Johnson would be PM with smallest personal majority since 1924
His constituency majority is only 5,034 and would be overturned on a swing of 5.4%.
Boris Johnson would have the smallest constituency majority of any new prime minister in nearly 100 years, were he to make it to Downing Street.
Mr Johnson has a majority of just 5,034 in his seat of Uxbridge & South Ruislip – the equivalent of 10.8% of all votes cast in his seat at the 2017 general election.
No prime minister since 1924 has assumed office with a smaller personal majority.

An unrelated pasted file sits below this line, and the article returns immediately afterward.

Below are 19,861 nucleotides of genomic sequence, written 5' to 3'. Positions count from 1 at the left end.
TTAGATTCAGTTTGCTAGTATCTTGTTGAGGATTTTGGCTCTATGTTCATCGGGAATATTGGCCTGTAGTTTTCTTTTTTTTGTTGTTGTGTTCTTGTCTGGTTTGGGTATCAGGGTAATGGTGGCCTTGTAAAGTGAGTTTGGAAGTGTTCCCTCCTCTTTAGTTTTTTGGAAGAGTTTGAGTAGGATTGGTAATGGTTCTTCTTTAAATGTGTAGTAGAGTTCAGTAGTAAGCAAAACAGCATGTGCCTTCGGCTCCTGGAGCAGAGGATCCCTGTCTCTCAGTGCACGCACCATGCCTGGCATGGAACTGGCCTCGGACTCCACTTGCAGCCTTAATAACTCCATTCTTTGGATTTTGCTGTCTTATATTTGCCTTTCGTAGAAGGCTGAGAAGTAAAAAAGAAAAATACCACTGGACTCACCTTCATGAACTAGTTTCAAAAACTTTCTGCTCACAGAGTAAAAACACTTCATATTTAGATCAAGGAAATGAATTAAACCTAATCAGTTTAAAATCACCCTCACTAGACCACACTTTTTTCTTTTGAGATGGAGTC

Mr MacDonald’s majority was the equivalent of 11.2% of all votes cast in his seat – slightly higher than the comparable figure for Mr Johnson in 2017.
When measuring majority in this way – as a proportion of all votes cast – Mr Johnson’s figure of 10.8% is the lowest since Andrew Bonar Law in 1922, whose personal majority was 8.0% when he became PM.
The largest personal majority of any incoming prime minister of the last 100 years is that of Theresa May.
She enjoyed a majority in her seat of Maidenhead of 29,059 – 54.0% – when she moved into 10 Downing Street in 2016.
Michael Gove, MP for Surrey Heath, has the largest (24,943).
Mr Johnson’s majority in Uxbridge & South Ruislip would be overturned by Labour on a swing of 5.4%.
By contrast, a swing of 21.6% would be needed to unseat Michael Gove.
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